The Village Doctor.
The window-sasb with gay green foliage bound,
Sweet eglantine and woodbine twining round;
A wooden clock conspicuous meets the view,
That ceaseless ticks, and hourly calls 'cuckoo !
In wicker cage, a captive skylark sings,
Hops up and down, and plumes bis useless wings.
That open cupboard, in the corner placed,
With boxes, gallipots, and pbials graced,
By Peter termed the Magazine of Health,
Has proved the mine from whence he draws his wealth :
(Without diploma Peter plies his hand,
And scatters fate and physic o'er the land);
Here, with'ring herbs on cords suspended swing,
There, rhubarb roots are dangling in a string ;
While crocus flow'rs with marigolds are laid,
And camomile, to shrivel in the shade;
Hot pungent seeds and bitter herbs abound,
The spoils of Nature scattered all around.
That deal-board shelf supports the scanty store
From whence he draws his literary lore,
Culpeper, Ray, Lightfoot, and Sir John Hill,
All duly studied for botanic skill;
While Wesley's recipes teach physic's trade,
And Tippermalloch comes to Bucban's aid;
With pond'rous folios, now forgot by Fame,
And authors deemed unlawful once to name,
On alcbymy, with hocus-pocus rules
By knavish charlatans and dreaming fools.
On shelf below, a quarto Bible's seen,
With brazen clasps, and clothed in flannel green:
On page the first, the date recorded stands
When he and Nell were joined in wedlock's bands ;
And there the register of births is found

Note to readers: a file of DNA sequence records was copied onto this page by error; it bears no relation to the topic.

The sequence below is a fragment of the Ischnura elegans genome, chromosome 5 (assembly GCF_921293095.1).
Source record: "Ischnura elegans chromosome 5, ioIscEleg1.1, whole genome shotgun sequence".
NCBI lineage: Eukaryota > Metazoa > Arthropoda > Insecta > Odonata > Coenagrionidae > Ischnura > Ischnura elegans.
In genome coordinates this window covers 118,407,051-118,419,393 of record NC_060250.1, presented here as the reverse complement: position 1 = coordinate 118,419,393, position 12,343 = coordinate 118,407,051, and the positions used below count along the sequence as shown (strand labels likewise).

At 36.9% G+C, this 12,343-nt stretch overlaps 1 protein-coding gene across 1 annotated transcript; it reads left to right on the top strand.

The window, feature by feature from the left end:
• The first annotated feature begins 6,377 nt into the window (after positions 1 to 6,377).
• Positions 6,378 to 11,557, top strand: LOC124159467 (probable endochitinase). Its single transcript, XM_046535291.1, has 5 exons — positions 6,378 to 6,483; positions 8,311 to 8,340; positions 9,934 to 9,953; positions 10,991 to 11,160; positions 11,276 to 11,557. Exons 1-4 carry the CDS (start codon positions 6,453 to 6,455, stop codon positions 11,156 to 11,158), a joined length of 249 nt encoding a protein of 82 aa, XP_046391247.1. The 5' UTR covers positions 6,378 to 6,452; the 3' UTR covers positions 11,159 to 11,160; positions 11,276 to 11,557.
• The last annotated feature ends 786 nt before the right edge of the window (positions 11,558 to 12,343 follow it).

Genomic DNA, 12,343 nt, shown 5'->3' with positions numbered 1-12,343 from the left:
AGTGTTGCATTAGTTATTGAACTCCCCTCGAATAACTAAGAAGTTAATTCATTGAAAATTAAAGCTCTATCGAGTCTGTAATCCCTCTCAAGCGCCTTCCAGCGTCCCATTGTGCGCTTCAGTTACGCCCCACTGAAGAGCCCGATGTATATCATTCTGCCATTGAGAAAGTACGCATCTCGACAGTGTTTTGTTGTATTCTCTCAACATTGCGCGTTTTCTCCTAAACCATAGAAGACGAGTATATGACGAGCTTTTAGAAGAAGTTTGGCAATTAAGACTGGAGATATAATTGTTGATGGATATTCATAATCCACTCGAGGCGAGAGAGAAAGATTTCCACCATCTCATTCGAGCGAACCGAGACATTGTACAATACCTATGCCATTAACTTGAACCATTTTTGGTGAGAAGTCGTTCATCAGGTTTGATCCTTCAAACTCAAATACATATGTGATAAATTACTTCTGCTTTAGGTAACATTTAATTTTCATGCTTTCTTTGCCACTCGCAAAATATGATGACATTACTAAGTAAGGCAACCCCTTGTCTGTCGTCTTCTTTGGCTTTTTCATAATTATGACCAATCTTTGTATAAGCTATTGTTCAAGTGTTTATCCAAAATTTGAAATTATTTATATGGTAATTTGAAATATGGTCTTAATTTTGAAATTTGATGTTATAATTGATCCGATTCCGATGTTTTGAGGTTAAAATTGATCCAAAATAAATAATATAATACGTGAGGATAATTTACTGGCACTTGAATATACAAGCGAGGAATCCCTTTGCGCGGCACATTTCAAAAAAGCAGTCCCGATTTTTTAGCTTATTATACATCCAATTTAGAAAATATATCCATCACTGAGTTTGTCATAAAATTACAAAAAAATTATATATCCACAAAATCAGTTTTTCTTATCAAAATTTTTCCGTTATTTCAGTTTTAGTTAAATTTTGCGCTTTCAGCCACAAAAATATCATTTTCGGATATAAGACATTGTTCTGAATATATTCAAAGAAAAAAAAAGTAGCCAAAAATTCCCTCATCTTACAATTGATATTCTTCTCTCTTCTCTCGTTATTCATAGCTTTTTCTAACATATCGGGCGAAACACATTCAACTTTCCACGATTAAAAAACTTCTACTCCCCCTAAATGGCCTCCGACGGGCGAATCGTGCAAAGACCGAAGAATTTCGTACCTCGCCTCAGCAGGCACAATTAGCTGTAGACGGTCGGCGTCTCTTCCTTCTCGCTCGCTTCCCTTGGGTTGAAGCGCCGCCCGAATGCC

Of those who have their nuptial fondness crowned.
Botanic plates are pasted on the walls,
With horoscopes and hieroglyphic scrawls;
A badger, stuffed, stands grinning on the floor ;
A rusty musket leans bebind the door,
Which, after autumn, in this lonely spot,
Still brings him something for his Sunday's pot;
For hares are plenty, partridges abound,
And wild-ducks in the neighb'ring lake are found :
There stands his angling-rod, with line and book,
Which drags the guileless victim from the brook.
Here hangs a fiddle from a rusty nail;
There waves a feather from a peacock's tail:
On paper pinned, gay butterflies are seen,
Erewhile light floating o'er the meadow green-
Their velvet wings still seeming to unfold
In glowing purple and resplendent gold;
The dragon-fly, with wings extended, shines;
In crystal case, the speckled viper twines ;
The mantel-piece with petrifactions groans,
With min'rals, fossils, shells, and lunar stones:
Right in the centre stands a staring owl,
Perched on a stuccoed monk, with sable cowl.
A rude bench, raised above the window sill,
Will feast your eyes, your brain with fragrance fill;-
There pots and broken pipkins, placed in rows,
A mimic green-house to the sight disclose,
Where summer wantons in perennial bloom,
And mingling odours shed their rich perfume.
The above lines are taken from Characters omitted in Crabbe's Parish Register, by Alexander Balfour,' author of Contemplation, and other Poems,' and of the very pleasing Poetical Address,'prefixed to our last volume. These ‘Sketches' we do not hesitate strongly to recommend to the attention of our readers; they exhibit great poetical powers, a fine taste, and a keen perception of the beauties of Nature;—as well as an accurate knowledge of the manners and habits of humble life-and very considerable tact in appreciating the merits and pointing out the defects of those Characters' which the poet has so admirably described. Mr. Balfour's book forms an excellent supplement to Mr. Crabbe's Tales,' and deserves to stand on the same shelf with the interesting poems of that excellent writer.
THIS was named, as the preceding months, according to the station which it occupied in the Romulean calendar; it was the 9th. Diana was its tutelar divinity. The festival of Isis was observed on the 1st of this month, and on the 5th, the Neptunalia. The sign Sagittarius was appropriated to it, denoting the rain which falls in this month, and the hail which shoots like arrows.